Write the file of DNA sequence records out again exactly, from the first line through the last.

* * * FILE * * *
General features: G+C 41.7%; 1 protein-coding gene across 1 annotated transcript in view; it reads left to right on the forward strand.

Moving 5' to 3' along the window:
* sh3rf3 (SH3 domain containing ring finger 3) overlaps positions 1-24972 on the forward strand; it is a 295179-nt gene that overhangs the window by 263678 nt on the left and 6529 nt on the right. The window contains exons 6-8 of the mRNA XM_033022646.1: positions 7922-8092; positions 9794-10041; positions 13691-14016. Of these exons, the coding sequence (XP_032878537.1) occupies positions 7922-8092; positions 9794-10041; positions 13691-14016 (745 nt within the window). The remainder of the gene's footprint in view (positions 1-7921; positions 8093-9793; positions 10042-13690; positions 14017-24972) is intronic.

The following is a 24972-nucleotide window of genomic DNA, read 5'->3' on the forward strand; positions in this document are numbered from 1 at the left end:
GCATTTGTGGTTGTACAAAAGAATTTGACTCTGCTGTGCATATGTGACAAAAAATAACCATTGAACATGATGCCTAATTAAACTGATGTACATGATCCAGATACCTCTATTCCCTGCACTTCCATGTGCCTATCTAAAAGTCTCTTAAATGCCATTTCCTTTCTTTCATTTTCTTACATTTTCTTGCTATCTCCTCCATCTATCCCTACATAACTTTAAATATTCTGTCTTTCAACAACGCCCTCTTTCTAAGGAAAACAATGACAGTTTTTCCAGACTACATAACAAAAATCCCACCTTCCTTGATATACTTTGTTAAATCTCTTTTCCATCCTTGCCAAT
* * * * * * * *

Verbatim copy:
General features: G+C 41.7%; 1 protein-coding gene across 1 annotated transcript in view; it reads left to right on the forward strand.

Moving 5' to 3' along the window:
* sh3rf3 (SH3 domain containing ring finger 3) overlaps positions 1-24972 on the forward strand; it is a 295179-nt gene that overhangs the window by 263678 nt on the left and 6529 nt on the right. The window contains exons 6-8 of the mRNA XM_033022646.1: positions 7922-8092; positions 9794-10041; positions 13691-14016. Of these exons, the coding sequence (XP_032878537.1) occupies positions 7922-8092; positions 9794-10041; positions 13691-14016 (745 nt within the window). The remainder of the gene's footprint in view (positions 1-7921; positions 8093-9793; positions 10042-13690; positions 14017-24972) is intronic.

The following is a 24972-nucleotide window of genomic DNA, read 5'->3' on the forward strand; positions in this document are numbered from 1 at the left end:
GCATTTGTGGTTGTACAAAAGAATTTGACTCTGCTGTGCATATGTGACAAAAAATAACCATTGAACATGATGCCTAATTAAACTGATGTACATGATCCAGATACCTCTATTCCCTGCACTTCCATGTGCCTATCTAAAAGTCTCTTAAATGCCATTTCCTTTCTTTCATTTTCTTACATTTTCTTGCTATCTCCTCCATCTATCCCTACATAACTTTAAATATTCTGTCTTTCAACAACGCCCTCTTTCTAAGGAAAACAATGACAGTTTTTCCAGACTACATAACAAAAATCCCACCTTCCTTGATATACTTTGTTAAATCTCTTTTCCATCCTTGCCAAT